This blurriness can be both good and bad news for marketers.  The good news is what we can get away with.  We can stare consumers straight in the eye and boldly claim that Raisinets have “30% less fat” and are “a natural source of antioxidants.”  The bad news is that while consumers may use these claims to rationalize a bad or misguided choice in the short term, they intuitively see right through the cynicism in the long run.  The result is that all nutritional claims become less credible over time, creating even more of a blur.

“Blended Eating” is just part of the story. A contemporary pattern of “Blended Living” presents the bigger challenge. Blended Living is the ultimate blur, where it is difficult to separate real life from “reality,” virtual from live, online versus offline, truth from “truthiness,” play from play dates or fact from faith.

The media are replete with facts, figures and anecdotes about how smart phones, iPads and computers have taken over our lives. Many scientists now speculate that the human brain is being rewired as result.   According to a recent Nielsen study, the average number of monthly texts for a 13 to 17-year-old teen is 1,742, or well over 50 a day. That’s just the start.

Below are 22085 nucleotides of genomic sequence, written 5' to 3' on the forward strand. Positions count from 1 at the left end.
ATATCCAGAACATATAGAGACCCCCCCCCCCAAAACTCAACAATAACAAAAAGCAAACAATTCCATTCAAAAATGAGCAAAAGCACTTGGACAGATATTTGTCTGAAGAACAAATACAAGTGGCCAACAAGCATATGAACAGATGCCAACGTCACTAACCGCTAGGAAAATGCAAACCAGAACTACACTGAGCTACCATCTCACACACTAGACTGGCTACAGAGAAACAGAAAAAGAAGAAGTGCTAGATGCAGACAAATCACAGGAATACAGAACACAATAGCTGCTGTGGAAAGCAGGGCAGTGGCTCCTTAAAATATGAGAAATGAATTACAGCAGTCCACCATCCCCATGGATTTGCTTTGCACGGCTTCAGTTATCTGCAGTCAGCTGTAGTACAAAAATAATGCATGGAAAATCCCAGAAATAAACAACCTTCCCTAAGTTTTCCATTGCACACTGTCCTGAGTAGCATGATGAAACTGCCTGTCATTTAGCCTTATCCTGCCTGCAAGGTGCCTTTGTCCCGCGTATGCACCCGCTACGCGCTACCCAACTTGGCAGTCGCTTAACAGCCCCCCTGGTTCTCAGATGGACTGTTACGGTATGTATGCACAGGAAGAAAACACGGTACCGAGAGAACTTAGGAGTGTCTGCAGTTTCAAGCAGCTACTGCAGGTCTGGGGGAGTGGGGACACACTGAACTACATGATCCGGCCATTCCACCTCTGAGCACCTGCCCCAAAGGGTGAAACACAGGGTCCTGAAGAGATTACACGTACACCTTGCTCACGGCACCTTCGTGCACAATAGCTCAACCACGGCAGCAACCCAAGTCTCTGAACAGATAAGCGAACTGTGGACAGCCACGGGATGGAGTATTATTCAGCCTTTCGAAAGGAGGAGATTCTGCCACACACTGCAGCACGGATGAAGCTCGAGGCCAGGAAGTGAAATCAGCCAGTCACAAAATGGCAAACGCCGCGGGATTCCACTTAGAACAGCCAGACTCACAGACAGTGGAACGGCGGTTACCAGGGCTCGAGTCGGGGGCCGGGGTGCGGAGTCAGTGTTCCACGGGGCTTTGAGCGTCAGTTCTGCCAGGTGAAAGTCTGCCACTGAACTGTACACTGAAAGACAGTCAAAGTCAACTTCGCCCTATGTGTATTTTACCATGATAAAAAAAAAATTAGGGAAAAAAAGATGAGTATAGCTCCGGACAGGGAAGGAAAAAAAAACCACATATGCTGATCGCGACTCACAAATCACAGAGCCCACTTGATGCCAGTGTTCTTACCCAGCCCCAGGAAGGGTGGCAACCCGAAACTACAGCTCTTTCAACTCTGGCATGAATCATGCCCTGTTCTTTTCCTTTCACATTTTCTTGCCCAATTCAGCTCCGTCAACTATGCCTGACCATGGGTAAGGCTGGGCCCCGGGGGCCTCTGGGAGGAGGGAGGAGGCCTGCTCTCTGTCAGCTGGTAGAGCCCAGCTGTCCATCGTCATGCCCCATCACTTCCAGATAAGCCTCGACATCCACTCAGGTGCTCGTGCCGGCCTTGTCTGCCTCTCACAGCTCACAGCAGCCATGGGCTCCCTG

A Kaiser Family Foundation study reveals that kids age 8 to 18 are spending an average of more than seven and a half hours a day – seven days a week – using media. As a Kaiser spokesperson put it, “That’s more than 53 hours a week. That’s a full-time job.”

Still, this understates media usage, since “for almost three hours a day, kids are multi-tasking – like listening to music while using the Internet.”

As summed up on the CBS Evening News earlier this year, it all adds up to more than an hour a day playing video games, almost an hour and a half on a computer, more than 2 and a half hours listening to music, and nearly four and a half hours watching TV.

This is what we accept as a normal childhood.  It is really what children experience, but is it truly real?

Lets now think about the contribution of reality television to the mix.  My own reality viewing is limited to workouts at my gym where one of the three TV screens is contractually obligated to show Bravo. I never watch with sound, but I can’t help but watch.  The other day, a rerun of one of my “favorites,” “Bethenny Getting Married,” provided a wonderfully surreal example of Blended Living blurriness.

Bethenny was on her way to her wedding, sitting in a limo, hair in curlers.  As the car pulled up to The Four Seasons in New York, where the celebration would occur, it was hard to miss the Paparazzi who were lying in wait. Throngs of photographers – providing the attention and publicity she surely craved – were ready to devour her. Yet this reality star, one who has allowed her entire private life to be videotaped 24/7, sincerely fretted that she was about to be photographed with her hair in curlers! Horrors!